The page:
After those two fixings are removed disconnect the upper spring and the shoes can be removed by expanding them over the hub. As long as the lower spring is still in place, the adjuster will stay connected to the shoes. Use brake cleaner to remove all the dust and muck from the rotor and the hub assembly.....



The handbrake mechanism was quite stiff even though this silver stuff had been spayed everywhere. I removed all the gunk from it and greased it until it worked smoothly.....



The surface where the shoes fit was rough and pitted, this won't help the operation of the shoes so I used some wet and dry to smooth the surface and then put a light coat of grease over the surface (but not enough to get on the shoes).....



With everything clean and greased, I put the shoes back on (dead easy with an Allen key to do up those spring fixings!). With the handbrake released, the top of the shoes should rest on the backplate casting and should not be expanded by the expander assembly. If the shoes are not resting on the casting remove the soft cover on the handbrake lever (it pulls out from the top) and adjust the cable until they do. Ensure that the shoes operate smoothly and always return to the casting. If they fail to do this they are going to bind at a later date, replacement of the cable will be required if they fail to return.....



Next I had a look at the calliper. This assembly should slide quite freely on the shafts shown here. Mine was OK but I greased the shafts anyway. When moving the slide mechanism the pads pull out of the piston (they are held in place with an expanding clip) so when the shafts have been greased and the slide moved back into the correct position pop the pad back in place. Carefully check that the piston moves by applying hand pressure on it. It should move slowly with little pressure. Do not push it far or the brake fluid will be forced out of the reservoir....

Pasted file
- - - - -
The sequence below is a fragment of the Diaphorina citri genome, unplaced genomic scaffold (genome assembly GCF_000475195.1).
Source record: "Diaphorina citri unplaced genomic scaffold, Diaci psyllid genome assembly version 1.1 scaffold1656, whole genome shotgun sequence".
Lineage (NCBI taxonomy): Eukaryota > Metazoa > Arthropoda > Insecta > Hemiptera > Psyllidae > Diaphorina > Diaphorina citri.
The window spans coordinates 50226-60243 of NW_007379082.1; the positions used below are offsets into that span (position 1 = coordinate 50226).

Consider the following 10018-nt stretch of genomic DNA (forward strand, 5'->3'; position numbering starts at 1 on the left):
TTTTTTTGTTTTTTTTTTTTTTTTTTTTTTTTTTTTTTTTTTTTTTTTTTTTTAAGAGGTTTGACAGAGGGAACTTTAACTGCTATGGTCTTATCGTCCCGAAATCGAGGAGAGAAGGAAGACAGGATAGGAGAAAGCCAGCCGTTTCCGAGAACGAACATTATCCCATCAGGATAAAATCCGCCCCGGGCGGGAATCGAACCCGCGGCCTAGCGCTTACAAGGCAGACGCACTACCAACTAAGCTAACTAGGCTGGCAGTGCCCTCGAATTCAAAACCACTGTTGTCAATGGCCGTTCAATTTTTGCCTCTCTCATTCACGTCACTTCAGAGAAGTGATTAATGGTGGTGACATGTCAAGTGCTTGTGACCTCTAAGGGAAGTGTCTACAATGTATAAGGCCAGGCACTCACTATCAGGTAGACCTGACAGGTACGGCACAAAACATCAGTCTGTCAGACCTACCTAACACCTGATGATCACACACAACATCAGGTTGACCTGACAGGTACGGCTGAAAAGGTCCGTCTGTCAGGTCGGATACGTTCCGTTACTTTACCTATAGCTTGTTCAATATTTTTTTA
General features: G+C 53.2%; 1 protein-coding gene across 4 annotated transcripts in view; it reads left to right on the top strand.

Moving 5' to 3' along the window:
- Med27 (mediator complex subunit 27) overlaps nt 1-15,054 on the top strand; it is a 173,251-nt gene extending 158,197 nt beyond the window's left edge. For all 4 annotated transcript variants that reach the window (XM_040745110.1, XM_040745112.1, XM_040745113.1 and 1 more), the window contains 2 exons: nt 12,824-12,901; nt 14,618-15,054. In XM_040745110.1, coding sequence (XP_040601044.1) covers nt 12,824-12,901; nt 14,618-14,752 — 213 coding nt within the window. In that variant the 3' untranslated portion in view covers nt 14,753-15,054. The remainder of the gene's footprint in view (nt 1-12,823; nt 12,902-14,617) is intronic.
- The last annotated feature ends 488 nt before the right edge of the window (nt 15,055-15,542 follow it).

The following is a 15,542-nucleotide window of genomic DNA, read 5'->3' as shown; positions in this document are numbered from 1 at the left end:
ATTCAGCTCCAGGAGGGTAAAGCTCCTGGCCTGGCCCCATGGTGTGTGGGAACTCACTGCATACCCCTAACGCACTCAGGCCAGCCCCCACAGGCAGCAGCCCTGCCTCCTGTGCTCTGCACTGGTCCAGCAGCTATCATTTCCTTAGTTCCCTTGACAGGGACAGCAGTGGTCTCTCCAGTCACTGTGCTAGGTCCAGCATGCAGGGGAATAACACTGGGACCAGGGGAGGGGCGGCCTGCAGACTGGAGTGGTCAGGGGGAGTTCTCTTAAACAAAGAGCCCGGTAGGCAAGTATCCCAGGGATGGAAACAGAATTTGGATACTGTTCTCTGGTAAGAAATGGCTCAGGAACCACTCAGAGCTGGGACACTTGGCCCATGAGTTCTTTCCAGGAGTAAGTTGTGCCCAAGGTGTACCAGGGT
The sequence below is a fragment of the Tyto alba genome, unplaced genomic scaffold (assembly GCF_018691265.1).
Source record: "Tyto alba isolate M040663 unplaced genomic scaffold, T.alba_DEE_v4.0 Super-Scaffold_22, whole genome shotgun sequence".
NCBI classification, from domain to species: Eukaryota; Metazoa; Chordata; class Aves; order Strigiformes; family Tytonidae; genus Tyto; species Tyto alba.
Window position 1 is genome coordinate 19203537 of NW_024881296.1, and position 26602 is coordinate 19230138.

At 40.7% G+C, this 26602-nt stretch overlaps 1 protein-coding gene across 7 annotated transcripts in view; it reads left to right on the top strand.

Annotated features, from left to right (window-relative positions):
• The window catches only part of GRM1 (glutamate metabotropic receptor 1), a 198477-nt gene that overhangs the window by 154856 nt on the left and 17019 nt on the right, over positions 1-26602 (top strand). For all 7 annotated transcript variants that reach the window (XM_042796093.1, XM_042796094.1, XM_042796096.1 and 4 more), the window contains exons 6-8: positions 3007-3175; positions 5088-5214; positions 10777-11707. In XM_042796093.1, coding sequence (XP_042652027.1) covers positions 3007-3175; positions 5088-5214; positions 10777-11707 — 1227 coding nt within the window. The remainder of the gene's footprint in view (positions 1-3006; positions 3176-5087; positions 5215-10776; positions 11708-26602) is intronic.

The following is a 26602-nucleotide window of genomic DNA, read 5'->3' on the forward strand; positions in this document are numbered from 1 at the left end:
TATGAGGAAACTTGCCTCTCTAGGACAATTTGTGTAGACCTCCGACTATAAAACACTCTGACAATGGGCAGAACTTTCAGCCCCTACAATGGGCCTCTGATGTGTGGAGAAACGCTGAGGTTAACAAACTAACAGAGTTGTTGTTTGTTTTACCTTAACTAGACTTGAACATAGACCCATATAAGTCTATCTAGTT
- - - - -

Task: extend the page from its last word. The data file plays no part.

Refit the disk/drum rotor over the shoes, with the adjuster fully contracted it should fit easily, if it does not, something is not right. Refit the calliper assembly, the pads may need pushing apart slightly but not far. Tighten up the bolts using a torque wrench to that specified (22-ft-lb)......



Check that the brake-sensor connector is clean and free from moisture and reconnect, fit this back in it's clip. If the connector was dirty or wet inside clean it with a brush and WD40 before assembly.With the handbrake released, ensure that the rotor is free to rotate and then adjust the expander as shown earlier until the brake just bites and then release a couple of clicks. Pull the brake-lever up by a couple of clicks and adjust the cable until the rotor starts to bind. Release the lever and ensure that the rotor is free to move. Refit the handbrake cover. Refit the road wheel.

That's it, all done, time for a cup of tea.......



P.S. If you are working on the nearside rear brake then all positions are reversed and the alignment method for the adjuster is not valid (I think), alignment of the hole over the adjuster is reversed....